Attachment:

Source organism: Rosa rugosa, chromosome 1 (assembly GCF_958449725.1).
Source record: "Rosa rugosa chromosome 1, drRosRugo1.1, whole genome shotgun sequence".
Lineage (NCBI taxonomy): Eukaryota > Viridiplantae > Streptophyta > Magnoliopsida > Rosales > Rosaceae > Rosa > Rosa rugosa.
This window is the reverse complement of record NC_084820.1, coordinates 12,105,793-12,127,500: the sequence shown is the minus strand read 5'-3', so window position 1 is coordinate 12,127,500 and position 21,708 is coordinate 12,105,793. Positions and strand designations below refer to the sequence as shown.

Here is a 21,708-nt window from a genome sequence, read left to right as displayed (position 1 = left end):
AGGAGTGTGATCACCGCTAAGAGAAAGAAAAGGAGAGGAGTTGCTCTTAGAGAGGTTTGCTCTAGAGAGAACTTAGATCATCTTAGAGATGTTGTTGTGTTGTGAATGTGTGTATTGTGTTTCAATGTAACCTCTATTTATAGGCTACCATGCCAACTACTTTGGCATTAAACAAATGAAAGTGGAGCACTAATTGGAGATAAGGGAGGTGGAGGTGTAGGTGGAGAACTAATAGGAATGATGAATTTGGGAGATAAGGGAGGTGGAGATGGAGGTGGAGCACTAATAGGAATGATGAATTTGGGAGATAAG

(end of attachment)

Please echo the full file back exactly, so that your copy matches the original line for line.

Source organism: Rosa rugosa, chromosome 1 (assembly GCF_958449725.1).
Source record: "Rosa rugosa chromosome 1, drRosRugo1.1, whole genome shotgun sequence".
Lineage (NCBI taxonomy): Eukaryota > Viridiplantae > Streptophyta > Magnoliopsida > Rosales > Rosaceae > Rosa > Rosa rugosa.
This window is the reverse complement of record NC_084820.1, coordinates 12,105,793-12,127,500: the sequence shown is the minus strand read 5'-3', so window position 1 is coordinate 12,127,500 and position 21,708 is coordinate 12,105,793. Positions and strand designations below refer to the sequence as shown.

Here is a 21,708-nt window from a genome sequence, read left to right as displayed (position 1 = left end):
AGGAGTGTGATCACCGCTAAGAGAAAGAAAAGGAGAGGAGTTGCTCTTAGAGAGGTTTGCTCTAGAGAGAACTTAGATCATCTTAGAGATGTTGTTGTGTTGTGAATGTGTGTATTGTGTTTCAATGTAACCTCTATTTATAGGCTACCATGCCAACTACTTTGGCATTAAACAAATGAAAGTGGAGCACTAATTGGAGATAAGGGAGGTGGAGGTGTAGGTGGAGAACTAATAGGAATGATGAATTTGGGAGATAAGGGAGGTGGAGATGGAGGTGGAGCACTAATAGGAATGATGAATTTGGGAGATAAG